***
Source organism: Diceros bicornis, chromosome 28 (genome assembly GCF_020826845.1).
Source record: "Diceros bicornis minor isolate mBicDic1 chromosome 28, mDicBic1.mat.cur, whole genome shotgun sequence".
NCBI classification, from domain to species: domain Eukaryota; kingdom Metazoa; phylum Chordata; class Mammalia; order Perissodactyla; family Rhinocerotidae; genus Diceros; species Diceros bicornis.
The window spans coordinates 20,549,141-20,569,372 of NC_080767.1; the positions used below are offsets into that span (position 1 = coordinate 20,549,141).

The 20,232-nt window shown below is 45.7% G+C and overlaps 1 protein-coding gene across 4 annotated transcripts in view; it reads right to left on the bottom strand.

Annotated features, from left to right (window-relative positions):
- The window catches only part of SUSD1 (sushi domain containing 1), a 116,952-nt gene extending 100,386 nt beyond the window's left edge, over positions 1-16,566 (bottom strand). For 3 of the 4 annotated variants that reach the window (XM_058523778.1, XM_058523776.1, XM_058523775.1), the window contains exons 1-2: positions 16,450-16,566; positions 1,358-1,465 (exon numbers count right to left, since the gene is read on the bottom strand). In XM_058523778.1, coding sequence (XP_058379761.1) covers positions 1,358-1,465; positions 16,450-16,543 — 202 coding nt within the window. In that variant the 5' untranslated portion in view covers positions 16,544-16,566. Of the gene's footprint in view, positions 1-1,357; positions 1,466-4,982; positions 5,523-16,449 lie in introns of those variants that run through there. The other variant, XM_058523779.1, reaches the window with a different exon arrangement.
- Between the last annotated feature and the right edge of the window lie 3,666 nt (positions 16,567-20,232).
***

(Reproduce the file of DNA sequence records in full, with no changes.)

Source organism: Diceros bicornis, chromosome 28 (genome assembly GCF_020826845.1).
Source record: "Diceros bicornis minor isolate mBicDic1 chromosome 28, mDicBic1.mat.cur, whole genome shotgun sequence".
NCBI classification, from domain to species: domain Eukaryota; kingdom Metazoa; phylum Chordata; class Mammalia; order Perissodactyla; family Rhinocerotidae; genus Diceros; species Diceros bicornis.
The window spans coordinates 20,549,141-20,569,372 of NC_080767.1; the positions used below are offsets into that span (position 1 = coordinate 20,549,141).

The 20,232-nt window shown below is 45.7% G+C and overlaps 1 protein-coding gene across 4 annotated transcripts in view; it reads right to left on the bottom strand.

Annotated features, from left to right (window-relative positions):
- The window catches only part of SUSD1 (sushi domain containing 1), a 116,952-nt gene extending 100,386 nt beyond the window's left edge, over positions 1-16,566 (bottom strand). For 3 of the 4 annotated variants that reach the window (XM_058523778.1, XM_058523776.1, XM_058523775.1), the window contains exons 1-2: positions 16,450-16,566; positions 1,358-1,465 (exon numbers count right to left, since the gene is read on the bottom strand). In XM_058523778.1, coding sequence (XP_058379761.1) covers positions 1,358-1,465; positions 16,450-16,543 — 202 coding nt within the window. In that variant the 5' untranslated portion in view covers positions 16,544-16,566. Of the gene's footprint in view, positions 1-1,357; positions 1,466-4,982; positions 5,523-16,449 lie in introns of those variants that run through there. The other variant, XM_058523779.1, reaches the window with a different exon arrangement.
- Between the last annotated feature and the right edge of the window lie 3,666 nt (positions 16,567-20,232).